is environmental review. i can't confirm what the environmental review might have been for the various components of the building code. >>commissioner johnson: okay. thank you. i think the reason i asked that question is particularly as it relates to the handling of livestock and disposal of remains, those activities broadly are covered under our existing codes, so, for example, i believe that halal method is different in the sense that you're not just dumping blood in sewers. i mean, the animals are blessed and they're processed for slaughter and processing, but where there is effluent or where there are other remains or materials, it seems that that's covered under our plumbing and green building
code. >> specifically, i don't know where the disposal of effluent and blood would happen. the program is going to be required to go through additional review through the building department, as well as receive approvals through dph and possibly the state for disposal of the waste, the processing of food as well as the finish of the interior walls because they're going to be processing food they'll be for sale, so there are multiple steps of final approval that we do not know, i think all of the details, just like we might not know all of the details that the building department might review, but they are subject to those further details. as far as the halal slaughter process, i think the project sponsor might know a few more details if we wanted them to possibly discuss that. >>commissioner johnson: thank you. yeah, broadly speaking, there's a little bit of gray area here, but i feel it's our decision to have the land use decision, and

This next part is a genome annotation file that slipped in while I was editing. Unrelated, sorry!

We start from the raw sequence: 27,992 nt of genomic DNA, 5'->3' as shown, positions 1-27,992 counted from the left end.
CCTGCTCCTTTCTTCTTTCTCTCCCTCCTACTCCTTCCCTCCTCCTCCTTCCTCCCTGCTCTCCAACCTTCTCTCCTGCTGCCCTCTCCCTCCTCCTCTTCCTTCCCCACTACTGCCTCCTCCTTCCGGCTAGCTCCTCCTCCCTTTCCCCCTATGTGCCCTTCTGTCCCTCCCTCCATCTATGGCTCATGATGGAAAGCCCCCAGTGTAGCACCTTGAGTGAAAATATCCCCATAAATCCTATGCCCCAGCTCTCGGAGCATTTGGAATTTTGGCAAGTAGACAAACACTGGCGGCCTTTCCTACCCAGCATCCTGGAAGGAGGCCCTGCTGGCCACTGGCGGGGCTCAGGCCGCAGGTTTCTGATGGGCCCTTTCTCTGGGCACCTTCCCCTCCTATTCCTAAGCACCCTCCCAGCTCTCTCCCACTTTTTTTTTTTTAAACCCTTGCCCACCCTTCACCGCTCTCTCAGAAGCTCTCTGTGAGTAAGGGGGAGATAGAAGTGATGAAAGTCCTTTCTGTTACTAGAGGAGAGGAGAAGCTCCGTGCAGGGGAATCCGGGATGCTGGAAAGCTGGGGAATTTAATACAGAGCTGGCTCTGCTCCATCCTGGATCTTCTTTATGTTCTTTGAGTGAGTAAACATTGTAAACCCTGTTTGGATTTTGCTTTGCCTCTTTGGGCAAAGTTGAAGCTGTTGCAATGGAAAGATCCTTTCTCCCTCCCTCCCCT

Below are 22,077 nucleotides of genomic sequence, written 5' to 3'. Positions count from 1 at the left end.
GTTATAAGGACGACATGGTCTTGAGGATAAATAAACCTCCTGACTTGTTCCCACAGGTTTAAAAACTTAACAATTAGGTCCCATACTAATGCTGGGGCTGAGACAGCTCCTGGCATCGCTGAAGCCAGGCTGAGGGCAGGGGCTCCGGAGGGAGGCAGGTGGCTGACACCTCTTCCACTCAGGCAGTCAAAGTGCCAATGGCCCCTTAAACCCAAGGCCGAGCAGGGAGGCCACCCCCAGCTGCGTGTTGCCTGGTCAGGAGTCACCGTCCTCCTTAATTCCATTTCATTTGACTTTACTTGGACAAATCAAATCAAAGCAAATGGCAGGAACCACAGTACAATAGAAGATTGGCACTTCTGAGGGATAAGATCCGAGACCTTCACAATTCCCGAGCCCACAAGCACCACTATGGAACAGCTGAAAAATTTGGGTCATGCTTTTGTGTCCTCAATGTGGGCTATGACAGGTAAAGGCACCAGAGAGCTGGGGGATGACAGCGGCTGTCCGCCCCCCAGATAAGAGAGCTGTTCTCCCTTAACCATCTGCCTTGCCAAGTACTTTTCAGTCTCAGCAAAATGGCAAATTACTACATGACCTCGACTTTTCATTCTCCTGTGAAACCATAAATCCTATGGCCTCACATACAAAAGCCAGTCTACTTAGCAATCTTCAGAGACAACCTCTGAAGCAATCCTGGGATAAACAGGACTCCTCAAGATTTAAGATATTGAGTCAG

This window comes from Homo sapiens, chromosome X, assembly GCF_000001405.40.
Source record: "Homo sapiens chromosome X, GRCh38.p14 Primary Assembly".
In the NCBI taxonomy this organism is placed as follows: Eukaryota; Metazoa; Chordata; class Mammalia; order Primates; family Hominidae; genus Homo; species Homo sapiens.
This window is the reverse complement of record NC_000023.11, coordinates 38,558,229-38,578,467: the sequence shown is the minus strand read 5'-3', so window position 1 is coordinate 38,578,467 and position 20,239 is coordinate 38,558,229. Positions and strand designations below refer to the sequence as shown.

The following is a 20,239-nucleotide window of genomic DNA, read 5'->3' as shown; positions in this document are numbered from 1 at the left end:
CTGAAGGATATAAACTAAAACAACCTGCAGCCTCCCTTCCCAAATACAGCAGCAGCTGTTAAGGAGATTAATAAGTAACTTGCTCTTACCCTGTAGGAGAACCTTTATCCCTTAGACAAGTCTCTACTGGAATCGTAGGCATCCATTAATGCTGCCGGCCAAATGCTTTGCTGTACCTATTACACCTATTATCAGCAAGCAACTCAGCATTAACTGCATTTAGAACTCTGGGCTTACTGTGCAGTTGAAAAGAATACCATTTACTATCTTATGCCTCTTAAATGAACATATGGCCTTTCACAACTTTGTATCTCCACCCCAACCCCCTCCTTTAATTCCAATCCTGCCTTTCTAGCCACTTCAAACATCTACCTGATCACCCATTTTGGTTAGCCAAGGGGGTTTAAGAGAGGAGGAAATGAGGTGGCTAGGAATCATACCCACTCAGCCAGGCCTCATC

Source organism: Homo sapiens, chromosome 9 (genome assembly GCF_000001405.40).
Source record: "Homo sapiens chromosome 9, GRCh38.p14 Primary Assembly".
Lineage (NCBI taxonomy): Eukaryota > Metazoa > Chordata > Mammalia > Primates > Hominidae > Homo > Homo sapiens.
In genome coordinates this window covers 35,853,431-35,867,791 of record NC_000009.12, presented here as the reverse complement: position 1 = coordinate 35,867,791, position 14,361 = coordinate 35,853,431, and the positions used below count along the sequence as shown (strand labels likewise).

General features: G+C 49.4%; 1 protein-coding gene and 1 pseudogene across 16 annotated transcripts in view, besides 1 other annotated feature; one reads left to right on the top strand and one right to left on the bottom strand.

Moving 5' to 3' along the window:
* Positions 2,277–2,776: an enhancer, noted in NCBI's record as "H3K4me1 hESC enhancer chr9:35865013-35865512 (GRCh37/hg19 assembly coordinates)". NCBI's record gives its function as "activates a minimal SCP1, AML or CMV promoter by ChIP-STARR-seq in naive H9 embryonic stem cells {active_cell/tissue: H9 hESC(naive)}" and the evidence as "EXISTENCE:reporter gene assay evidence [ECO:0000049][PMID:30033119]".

there are other departments, both locally and statewide that cover the operations and making sure that they comply with those regulations. i'm familiar with -- i haven't been inside one, but there are halal butchers in other cities that aren't necessarily in fully industrial areas, so i think there's an opportunity for something here because here, it's a pdr, but it's not necessarily out that just because of the area that it is. i would say that debating t bayview-hunters point has other agri-type uses. i would not necessarily say that this is an out lier, and this should be out there
somewhere if we're going to consider ourselves an inclusive and diverse city. the actual operations are covered under other laws and agencies that have, you know, approved their codes under ceqa. >> mr. koppel. >> thank you, vice president, so i'm going to echo the comments of commissioner johnson, as far as being inclusive and diverse here in san francisco, seeing as we do not have one of these already. looking at the location in general, i don't have a problem with this business being in this location, so the land use issue, i don't have a problem there. i do not think this needs an official eir. i do think maybe some more clarification to make the nearby neighbors -- [ inaudible ] -- might be in approximate order. i do see there's talks of a
liaison or odor removal. some of this may just go into compost. i don't know and i'm sure there is a plan in place and all of these issues are addressed and taken care of, but i do think it may be in order to provide that actual plan in writing to the adjacent neighbors. i actually respect the treatment of the animals and so i don't -- i have support for the project in general. i may be open to just kind of solidifying a more defined disposal and removal plan for the liquids and the solids, just so that the neighboring businesses and people feel better about what is actually happening, but other than that, i'm supportive. >> thank you. mr. fenton, can you help us with what all that means, because i'm thinking what the difference is between this and whole foods.